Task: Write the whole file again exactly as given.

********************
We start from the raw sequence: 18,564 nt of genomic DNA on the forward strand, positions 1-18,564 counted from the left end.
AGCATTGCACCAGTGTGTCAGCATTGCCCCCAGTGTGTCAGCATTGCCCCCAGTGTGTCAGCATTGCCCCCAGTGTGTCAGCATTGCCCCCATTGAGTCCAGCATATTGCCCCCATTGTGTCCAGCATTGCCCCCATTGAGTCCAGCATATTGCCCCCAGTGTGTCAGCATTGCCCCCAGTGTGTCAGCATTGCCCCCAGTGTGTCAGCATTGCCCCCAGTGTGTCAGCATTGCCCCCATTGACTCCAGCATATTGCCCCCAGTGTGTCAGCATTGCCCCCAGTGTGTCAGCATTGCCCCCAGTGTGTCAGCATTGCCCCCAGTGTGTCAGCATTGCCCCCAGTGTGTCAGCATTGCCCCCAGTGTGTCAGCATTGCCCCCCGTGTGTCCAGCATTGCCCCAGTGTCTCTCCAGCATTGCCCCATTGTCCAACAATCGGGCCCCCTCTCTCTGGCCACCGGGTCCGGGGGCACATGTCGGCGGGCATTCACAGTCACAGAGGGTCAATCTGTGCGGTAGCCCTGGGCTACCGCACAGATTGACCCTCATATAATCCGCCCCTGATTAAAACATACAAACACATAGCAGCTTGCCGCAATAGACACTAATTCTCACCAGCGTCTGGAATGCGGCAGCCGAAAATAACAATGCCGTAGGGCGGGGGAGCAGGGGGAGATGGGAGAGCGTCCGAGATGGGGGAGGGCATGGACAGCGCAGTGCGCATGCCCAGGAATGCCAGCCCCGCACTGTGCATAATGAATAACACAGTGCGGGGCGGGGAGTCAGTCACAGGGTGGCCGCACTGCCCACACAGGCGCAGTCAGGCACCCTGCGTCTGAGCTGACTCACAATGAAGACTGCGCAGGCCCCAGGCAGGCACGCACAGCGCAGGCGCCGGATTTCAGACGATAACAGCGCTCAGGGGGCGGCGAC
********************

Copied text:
We start from the raw sequence: 18,564 nt of genomic DNA on the forward strand, positions 1-18,564 counted from the left end.
AGCATTGCACCAGTGTGTCAGCATTGCCCCCAGTGTGTCAGCATTGCCCCCAGTGTGTCAGCATTGCCCCCAGTGTGTCAGCATTGCCCCCATTGAGTCCAGCATATTGCCCCCATTGTGTCCAGCATTGCCCCCATTGAGTCCAGCATATTGCCCCCAGTGTGTCAGCATTGCCCCCAGTGTGTCAGCATTGCCCCCAGTGTGTCAGCATTGCCCCCAGTGTGTCAGCATTGCCCCCATTGACTCCAGCATATTGCCCCCAGTGTGTCAGCATTGCCCCCAGTGTGTCAGCATTGCCCCCAGTGTGTCAGCATTGCCCCCAGTGTGTCAGCATTGCCCCCAGTGTGTCAGCATTGCCCCCAGTGTGTCAGCATTGCCCCCCGTGTGTCCAGCATTGCCCCAGTGTCTCTCCAGCATTGCCCCATTGTCCAACAATCGGGCCCCCTCTCTCTGGCCACCGGGTCCGGGGGCACATGTCGGCGGGCATTCACAGTCACAGAGGGTCAATCTGTGCGGTAGCCCTGGGCTACCGCACAGATTGACCCTCATATAATCCGCCCCTGATTAAAACATACAAACACATAGCAGCTTGCCGCAATAGACACTAATTCTCACCAGCGTCTGGAATGCGGCAGCCGAAAATAACAATGCCGTAGGGCGGGGGAGCAGGGGGAGATGGGAGAGCGTCCGAGATGGGGGAGGGCATGGACAGCGCAGTGCGCATGCCCAGGAATGCCAGCCCCGCACTGTGCATAATGAATAACACAGTGCGGGGCGGGGAGTCAGTCACAGGGTGGCCGCACTGCCCACACAGGCGCAGTCAGGCACCCTGCGTCTGAGCTGACTCACAATGAAGACTGCGCAGGCCCCAGGCAGGCACGCACAGCGCAGGCGCCGGATTTCAGACGATAACAGCGCTCAGGGGGCGGCGAC